effects of addict parents on children

The National Institute on Drug Abuse reports that drug addiction can have a profound effect on the entire family. One way in which addiction can change family dynamics is by reversing the roles of parent and child. In a traditional family, parents provide care and support for their children. However, when a parent is struggling with addiction, the child may need to step up and provide care for the parent. This can include tasks such as cooking meals, cleaning the house, and providing emotional support. Sometimes the level of these intimate relationships goes beyond what is considered healthy for children to experience.

As a result of this reversal of roles, children can often feel overwhelmed and stressed. They may also struggle with feelings of guilt or shame.

Examples of Emotional Support That are Considered Excessive:

  • Feeling responsible for a parent’s substance abuse because the parent blames the child for being “too much stress”
  • Making excuses or covering up for a parent not going to work or neglecting other obligations and being forced to speak with their boss or other authority figures
  • Drinking with an alcoholic parent in order to find a way to bond
  • Listening to an addicted parent tell explicit stories about when he or she was engaging in substance abuse
  • Being forced to drive a parent home from somewhere because he or she is too intoxicated, regardless of whether the child has a license or not
  • Not going out with friends because they feel guilty that their parents are at higher risk to engage in destructive substance abuse if they are gone.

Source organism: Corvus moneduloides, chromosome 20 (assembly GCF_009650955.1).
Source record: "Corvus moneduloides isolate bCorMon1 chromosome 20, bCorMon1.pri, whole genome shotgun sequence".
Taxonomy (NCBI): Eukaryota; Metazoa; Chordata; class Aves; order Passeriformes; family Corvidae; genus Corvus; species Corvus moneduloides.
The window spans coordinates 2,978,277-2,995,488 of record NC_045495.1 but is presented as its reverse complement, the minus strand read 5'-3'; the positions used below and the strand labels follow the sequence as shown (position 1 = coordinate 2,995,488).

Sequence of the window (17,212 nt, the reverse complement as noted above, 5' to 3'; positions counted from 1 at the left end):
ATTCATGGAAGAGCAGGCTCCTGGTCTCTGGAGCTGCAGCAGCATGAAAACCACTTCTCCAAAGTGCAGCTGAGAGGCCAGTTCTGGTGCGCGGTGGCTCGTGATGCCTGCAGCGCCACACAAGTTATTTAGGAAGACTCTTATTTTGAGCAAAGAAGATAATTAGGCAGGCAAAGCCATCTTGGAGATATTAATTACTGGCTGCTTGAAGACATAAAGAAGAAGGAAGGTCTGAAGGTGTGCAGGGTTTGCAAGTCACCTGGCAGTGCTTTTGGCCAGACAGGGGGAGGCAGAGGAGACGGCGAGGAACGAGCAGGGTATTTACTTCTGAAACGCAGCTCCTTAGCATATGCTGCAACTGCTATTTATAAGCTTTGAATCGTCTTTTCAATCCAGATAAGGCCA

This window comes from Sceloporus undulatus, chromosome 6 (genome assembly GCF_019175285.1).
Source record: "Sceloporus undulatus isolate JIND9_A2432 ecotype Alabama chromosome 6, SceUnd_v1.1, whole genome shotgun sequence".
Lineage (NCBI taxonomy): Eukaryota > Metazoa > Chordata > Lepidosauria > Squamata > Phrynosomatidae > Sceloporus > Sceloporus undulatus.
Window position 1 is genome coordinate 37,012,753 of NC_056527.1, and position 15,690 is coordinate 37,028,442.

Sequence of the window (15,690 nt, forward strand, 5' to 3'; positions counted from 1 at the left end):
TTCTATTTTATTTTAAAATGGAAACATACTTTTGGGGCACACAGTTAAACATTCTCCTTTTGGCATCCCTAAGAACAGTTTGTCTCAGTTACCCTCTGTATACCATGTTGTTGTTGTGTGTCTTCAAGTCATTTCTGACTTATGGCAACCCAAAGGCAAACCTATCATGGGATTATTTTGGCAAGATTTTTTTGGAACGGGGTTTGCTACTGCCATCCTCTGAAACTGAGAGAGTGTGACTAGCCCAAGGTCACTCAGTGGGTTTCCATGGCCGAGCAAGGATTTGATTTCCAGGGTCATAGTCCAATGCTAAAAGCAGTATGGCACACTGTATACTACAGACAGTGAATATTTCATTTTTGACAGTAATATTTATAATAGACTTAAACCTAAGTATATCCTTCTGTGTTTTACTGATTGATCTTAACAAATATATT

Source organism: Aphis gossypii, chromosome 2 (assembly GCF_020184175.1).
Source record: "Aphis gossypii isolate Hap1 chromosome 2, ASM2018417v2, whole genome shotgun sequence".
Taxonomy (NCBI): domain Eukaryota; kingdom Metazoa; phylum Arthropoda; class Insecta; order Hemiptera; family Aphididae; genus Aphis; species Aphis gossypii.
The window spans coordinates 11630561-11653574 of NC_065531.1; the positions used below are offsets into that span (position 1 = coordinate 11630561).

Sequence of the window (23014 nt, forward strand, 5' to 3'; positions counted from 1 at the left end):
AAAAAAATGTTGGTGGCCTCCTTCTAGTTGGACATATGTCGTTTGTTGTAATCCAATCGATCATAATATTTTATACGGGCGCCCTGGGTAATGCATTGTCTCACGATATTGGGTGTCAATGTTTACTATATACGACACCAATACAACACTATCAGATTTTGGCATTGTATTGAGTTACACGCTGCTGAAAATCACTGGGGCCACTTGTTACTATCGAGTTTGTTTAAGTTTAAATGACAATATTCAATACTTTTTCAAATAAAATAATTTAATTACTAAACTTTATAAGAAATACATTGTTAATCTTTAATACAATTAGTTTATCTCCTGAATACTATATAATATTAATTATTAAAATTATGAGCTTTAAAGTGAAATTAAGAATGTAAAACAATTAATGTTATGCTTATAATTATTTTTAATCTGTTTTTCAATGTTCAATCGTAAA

The mental stress associated with having to take care of an addicted person on top of maintaining one’s own well-being can actually harm the development of a child’s brain. Also, children who are forced to take care of themselves because their parents are unavailable are at a higher risk of experiencing injuries, crimes, malnutrition, and isolation from peers. Children of addicts may feel too ashamed to bring any friends to their homes. Ultimately, it leads to the inability to develop relationships with other kids.

The most upsetting part is that many children of addicts believe that the parents’ addictions are caused by them and that they are at fault. What if the child of an addict listened better? What if a child of an addict were performing better in school? Or if a child of an addict was able to take care of more household responsibilities. Would that child’s parents no longer be engaging in substance abuse? Regardless, children of addicts should find ways to take care of themselves first and find support.

Casco Bay is Here to Help

If you have a parent that is currently suffering from addiction, Casco Bay can help. We offer a variety of outpatient rehab options to help them recover. Each outpatient program is designed to target the areas of a person’s life where addiction has caused stress and dysfunction. We utilize family therapy as part of our treatment approach to allow family members the ability to heal along with the addicted parent. At Casco Bay, we focus on healing the whole family.

Overcoming addiction is difficult, but with Casco Bay, we can find the approach that works best for you or your loved one. To learn more about our various options for outpatient rehab, please contact us today.